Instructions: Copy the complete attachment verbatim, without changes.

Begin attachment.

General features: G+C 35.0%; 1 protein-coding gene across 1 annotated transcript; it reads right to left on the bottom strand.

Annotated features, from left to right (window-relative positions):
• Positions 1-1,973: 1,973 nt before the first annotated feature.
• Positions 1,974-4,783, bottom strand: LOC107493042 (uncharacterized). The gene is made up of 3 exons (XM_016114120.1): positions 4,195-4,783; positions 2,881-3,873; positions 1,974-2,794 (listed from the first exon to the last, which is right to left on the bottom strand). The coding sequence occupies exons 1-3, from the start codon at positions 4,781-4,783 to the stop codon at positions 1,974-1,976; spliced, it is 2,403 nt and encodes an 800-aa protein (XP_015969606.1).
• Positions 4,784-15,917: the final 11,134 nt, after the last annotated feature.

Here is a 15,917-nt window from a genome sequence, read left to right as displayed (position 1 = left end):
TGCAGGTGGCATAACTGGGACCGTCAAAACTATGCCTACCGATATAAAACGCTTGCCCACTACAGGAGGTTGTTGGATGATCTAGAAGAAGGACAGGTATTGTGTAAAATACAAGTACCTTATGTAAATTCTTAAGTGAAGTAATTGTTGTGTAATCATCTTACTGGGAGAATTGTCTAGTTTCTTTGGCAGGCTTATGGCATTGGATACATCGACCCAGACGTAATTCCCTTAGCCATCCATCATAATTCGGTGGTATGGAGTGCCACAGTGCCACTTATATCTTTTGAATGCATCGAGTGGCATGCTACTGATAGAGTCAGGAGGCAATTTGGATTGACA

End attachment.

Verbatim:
General features: G+C 35.0%; 1 protein-coding gene across 1 annotated transcript; it reads right to left on the bottom strand.

Annotated features, from left to right (window-relative positions):
• Positions 1-1,973: 1,973 nt before the first annotated feature.
• Positions 1,974-4,783, bottom strand: LOC107493042 (uncharacterized). The gene is made up of 3 exons (XM_016114120.1): positions 4,195-4,783; positions 2,881-3,873; positions 1,974-2,794 (listed from the first exon to the last, which is right to left on the bottom strand). The coding sequence occupies exons 1-3, from the start codon at positions 4,781-4,783 to the stop codon at positions 1,974-1,976; spliced, it is 2,403 nt and encodes an 800-aa protein (XP_015969606.1).
• Positions 4,784-15,917: the final 11,134 nt, after the last annotated feature.

Here is a 15,917-nt window from a genome sequence, read left to right as displayed (position 1 = left end):
TGCAGGTGGCATAACTGGGACCGTCAAAACTATGCCTACCGATATAAAACGCTTGCCCACTACAGGAGGTTGTTGGATGATCTAGAAGAAGGACAGGTATTGTGTAAAATACAAGTACCTTATGTAAATTCTTAAGTGAAGTAATTGTTGTGTAATCATCTTACTGGGAGAATTGTCTAGTTTCTTTGGCAGGCTTATGGCATTGGATACATCGACCCAGACGTAATTCCCTTAGCCATCCATCATAATTCGGTGGTATGGAGTGCCACAGTGCCACTTATATCTTTTGAATGCATCGAGTGGCATGCTACTGATAGAGTCAGGAGGCAATTTGGATTGACA